Health Editor’s Note: Yes, I am relieved that house cats do not roar. If they were able to roar, the sound would be deafening around here…..Carol
Secrets of a Lion’s Roar
by Sarah Zielinski/Smithsonian.com
A group of biologists and speech scientists studied how lions and tigers roar by examining and testing tissue from the larynges of three lions and three tigers from the Henry Doorly Zoo in Omaha that had been euthanized because they were old and sick. The researchers were particularly interested in the vocal fold tissues, soft connective tissues made of collagen, elastin, a lubricant and fat.
Vocal folds are just another name for vocal cords, and they are a bit different in lions and tigers than in other species. In most species, the vocal folds are shaped like triangles where they protrude into the animal’s airway. But in lions and tigers, the protrusions are flat and shaped like a square, courtesy of the fat deep within the vocal fold ligament.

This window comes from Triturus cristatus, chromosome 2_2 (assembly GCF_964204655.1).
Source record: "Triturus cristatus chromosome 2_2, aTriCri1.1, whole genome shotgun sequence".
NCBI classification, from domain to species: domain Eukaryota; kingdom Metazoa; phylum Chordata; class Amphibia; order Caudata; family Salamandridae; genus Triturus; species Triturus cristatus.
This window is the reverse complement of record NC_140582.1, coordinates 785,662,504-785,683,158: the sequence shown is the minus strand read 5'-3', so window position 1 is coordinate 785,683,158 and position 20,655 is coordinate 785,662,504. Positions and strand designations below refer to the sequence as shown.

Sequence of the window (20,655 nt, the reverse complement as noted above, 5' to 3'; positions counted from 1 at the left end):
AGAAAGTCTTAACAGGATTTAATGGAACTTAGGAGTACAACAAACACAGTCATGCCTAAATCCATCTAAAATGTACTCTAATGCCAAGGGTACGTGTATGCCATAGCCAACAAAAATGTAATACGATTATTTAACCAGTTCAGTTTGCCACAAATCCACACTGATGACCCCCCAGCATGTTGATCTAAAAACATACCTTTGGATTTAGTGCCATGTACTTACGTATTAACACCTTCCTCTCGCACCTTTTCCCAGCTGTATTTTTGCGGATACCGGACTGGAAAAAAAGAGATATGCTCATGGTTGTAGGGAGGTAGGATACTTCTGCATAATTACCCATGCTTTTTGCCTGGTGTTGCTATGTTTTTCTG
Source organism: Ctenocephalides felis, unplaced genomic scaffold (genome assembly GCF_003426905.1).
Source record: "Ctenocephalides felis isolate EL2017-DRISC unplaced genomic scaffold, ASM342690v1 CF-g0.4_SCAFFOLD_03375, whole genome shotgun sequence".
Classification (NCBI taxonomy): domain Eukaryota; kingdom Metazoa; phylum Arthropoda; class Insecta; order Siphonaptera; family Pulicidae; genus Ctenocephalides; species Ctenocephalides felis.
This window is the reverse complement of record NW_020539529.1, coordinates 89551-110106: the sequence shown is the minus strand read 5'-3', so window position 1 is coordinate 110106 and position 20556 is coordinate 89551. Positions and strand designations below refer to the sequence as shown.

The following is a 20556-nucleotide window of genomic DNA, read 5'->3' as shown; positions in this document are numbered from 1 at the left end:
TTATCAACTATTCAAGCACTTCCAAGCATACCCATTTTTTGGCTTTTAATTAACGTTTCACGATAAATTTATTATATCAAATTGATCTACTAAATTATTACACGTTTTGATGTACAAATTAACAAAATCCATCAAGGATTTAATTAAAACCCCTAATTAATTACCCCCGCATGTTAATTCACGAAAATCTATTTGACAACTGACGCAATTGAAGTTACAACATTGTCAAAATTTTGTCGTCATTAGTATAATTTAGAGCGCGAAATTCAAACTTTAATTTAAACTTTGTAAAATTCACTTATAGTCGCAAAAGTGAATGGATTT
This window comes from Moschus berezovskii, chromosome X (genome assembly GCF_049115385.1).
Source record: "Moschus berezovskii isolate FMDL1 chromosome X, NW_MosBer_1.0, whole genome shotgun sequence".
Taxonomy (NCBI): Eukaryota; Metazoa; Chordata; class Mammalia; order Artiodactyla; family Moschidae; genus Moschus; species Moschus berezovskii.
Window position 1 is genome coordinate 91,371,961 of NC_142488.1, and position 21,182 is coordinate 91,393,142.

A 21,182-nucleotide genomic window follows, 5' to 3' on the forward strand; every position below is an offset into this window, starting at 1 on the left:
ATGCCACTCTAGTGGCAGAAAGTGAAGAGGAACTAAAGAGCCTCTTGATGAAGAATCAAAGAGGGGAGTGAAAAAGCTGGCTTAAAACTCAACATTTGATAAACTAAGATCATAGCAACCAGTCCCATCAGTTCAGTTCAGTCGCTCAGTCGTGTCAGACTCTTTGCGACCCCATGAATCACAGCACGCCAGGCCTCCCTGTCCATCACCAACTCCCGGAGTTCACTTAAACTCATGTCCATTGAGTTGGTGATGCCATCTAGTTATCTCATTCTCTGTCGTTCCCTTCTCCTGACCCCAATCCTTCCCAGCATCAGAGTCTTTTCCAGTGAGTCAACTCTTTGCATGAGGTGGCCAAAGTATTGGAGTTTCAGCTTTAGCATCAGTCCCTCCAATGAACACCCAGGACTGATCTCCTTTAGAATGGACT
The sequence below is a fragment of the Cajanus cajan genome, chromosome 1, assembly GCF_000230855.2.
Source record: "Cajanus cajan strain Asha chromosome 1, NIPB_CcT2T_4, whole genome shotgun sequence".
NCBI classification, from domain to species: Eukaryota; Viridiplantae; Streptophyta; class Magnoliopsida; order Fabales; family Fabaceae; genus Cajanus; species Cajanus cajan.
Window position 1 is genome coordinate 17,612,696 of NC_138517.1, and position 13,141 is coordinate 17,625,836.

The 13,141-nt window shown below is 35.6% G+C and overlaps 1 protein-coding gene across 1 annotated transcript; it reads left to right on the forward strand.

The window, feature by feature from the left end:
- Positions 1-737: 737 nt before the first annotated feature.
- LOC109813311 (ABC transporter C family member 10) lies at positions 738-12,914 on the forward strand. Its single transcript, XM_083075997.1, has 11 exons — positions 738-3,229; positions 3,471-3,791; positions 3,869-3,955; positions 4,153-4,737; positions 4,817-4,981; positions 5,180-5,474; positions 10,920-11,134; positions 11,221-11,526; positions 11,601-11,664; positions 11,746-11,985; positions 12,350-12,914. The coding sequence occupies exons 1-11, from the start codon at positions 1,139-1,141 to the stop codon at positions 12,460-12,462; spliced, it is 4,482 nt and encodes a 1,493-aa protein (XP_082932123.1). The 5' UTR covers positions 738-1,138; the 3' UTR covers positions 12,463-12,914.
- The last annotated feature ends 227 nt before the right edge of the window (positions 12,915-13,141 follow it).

Carol graduated from Riverside White Cross School of Nursing in Columbus, Ohio and received her diploma as a registered nurse. She attended Bowling Green State University where she received a Bachelor of Arts Degree in History and Literature. She attended the University of Toledo, College of Nursing, and received a Master’s of Nursing Science Degree as an Educator.
She has traveled extensively, is a photographer, and writes on medical issues. Carol has three children RJ, Katherine, and Stephen – one daughter-in-law; Katie – two granddaughters; Isabella Marianna and Zoe Olivia – and one grandson, Alexander Paul. She also shares her life with her husband Gordon Duff, many cats, and two rescues.